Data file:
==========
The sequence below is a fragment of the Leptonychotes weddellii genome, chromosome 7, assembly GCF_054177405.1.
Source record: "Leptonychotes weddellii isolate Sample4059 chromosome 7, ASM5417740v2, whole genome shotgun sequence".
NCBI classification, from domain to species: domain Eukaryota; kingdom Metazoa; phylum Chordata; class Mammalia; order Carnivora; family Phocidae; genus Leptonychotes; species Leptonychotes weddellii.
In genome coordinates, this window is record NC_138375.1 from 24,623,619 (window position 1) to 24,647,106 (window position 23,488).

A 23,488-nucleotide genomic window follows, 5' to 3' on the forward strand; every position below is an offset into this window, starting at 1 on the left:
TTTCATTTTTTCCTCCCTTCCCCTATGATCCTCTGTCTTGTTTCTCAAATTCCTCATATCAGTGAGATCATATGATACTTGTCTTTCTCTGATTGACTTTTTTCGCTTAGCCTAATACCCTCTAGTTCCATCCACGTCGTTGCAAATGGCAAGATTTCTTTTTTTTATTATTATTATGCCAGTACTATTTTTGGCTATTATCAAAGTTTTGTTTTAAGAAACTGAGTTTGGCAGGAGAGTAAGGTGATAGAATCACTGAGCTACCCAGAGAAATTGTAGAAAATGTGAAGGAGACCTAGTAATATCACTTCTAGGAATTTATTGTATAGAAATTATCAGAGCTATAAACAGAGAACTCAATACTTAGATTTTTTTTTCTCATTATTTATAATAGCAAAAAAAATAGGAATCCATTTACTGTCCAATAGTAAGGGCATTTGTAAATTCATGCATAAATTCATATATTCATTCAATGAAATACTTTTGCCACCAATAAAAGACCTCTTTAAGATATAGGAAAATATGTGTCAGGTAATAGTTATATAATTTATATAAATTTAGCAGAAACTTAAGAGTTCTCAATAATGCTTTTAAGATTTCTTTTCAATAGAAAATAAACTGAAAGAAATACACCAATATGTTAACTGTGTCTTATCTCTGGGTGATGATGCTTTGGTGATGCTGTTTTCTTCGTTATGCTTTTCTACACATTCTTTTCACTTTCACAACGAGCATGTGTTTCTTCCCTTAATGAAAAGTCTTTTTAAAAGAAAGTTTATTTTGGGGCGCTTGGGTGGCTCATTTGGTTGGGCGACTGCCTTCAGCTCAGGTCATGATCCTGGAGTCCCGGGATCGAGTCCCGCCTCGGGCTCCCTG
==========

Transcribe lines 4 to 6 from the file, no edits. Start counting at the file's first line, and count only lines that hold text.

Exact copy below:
In genome coordinates, this window is record NC_138375.1 from 24,623,619 (window position 1) to 24,647,106 (window position 23,488).

A 23,488-nucleotide genomic window follows, 5' to 3' on the forward strand; every position below is an offset into this window, starting at 1 on the left:
TTTCATTTTTTCCTCCCTTCCCCTATGATCCTCTGTCTTGTTTCTCAAATTCCTCATATCAGTGAGATCATATGATACTTGTCTTTCTCTGATTGACTTTTTTCGCTTAGCCTAATACCCTCTAGTTCCATCCACGTCGTTGCAAATGGCAAGATTTCTTTTTTTTATTATTATTATGCCAGTACTATTTTTGGCTATTATCAAAGTTTTGTTTTAAGAAACTGAGTTTGGCAGGAGAGTAAGGTGATAGAATCACTGAGCTACCCAGAGAAATTGTAGAAAATGTGAAGGAGACCTAGTAATATCACTTCTAGGAATTTATTGTATAGAAATTATCAGAGCTATAAACAGAGAACTCAATACTTAGATTTTTTTTTCTCATTATTTATAATAGCAAAAAAAATAGGAATCCATTTACTGTCCAATAGTAAGGGCATTTGTAAATTCATGCATAAATTCATATATTCATTCAATGAAATACTTTTGCCACCAATAAAAGACCTCTTTAAGATATAGGAAAATATGTGTCAGGTAATAGTTATATAATTTATATAAATTTAGCAGAAACTTAAGAGTTCTCAATAATGCTTTTAAGATTTCTTTTCAATAGAAAATAAACTGAAAGAAATACACCAATATGTTAACTGTGTCTTATCTCTGGGTGATGATGCTTTGGTGATGCTGTTTTCTTCGTTATGCTTTTCTACACATTCTTTTCACTTTCACAACGAGCATGTGTTTCTTCCCTTAATGAAAAGTCTTTTTAAAAGAAAGTTTATTTTGGGGCGCTTGGGTGGCTCATTTGGTTGGGCGACTGCCTTCAGCTCAGGTCATGATCCTGGAGTCCCGGGATCGAGTCCCGCCTCGGGCTCCCTG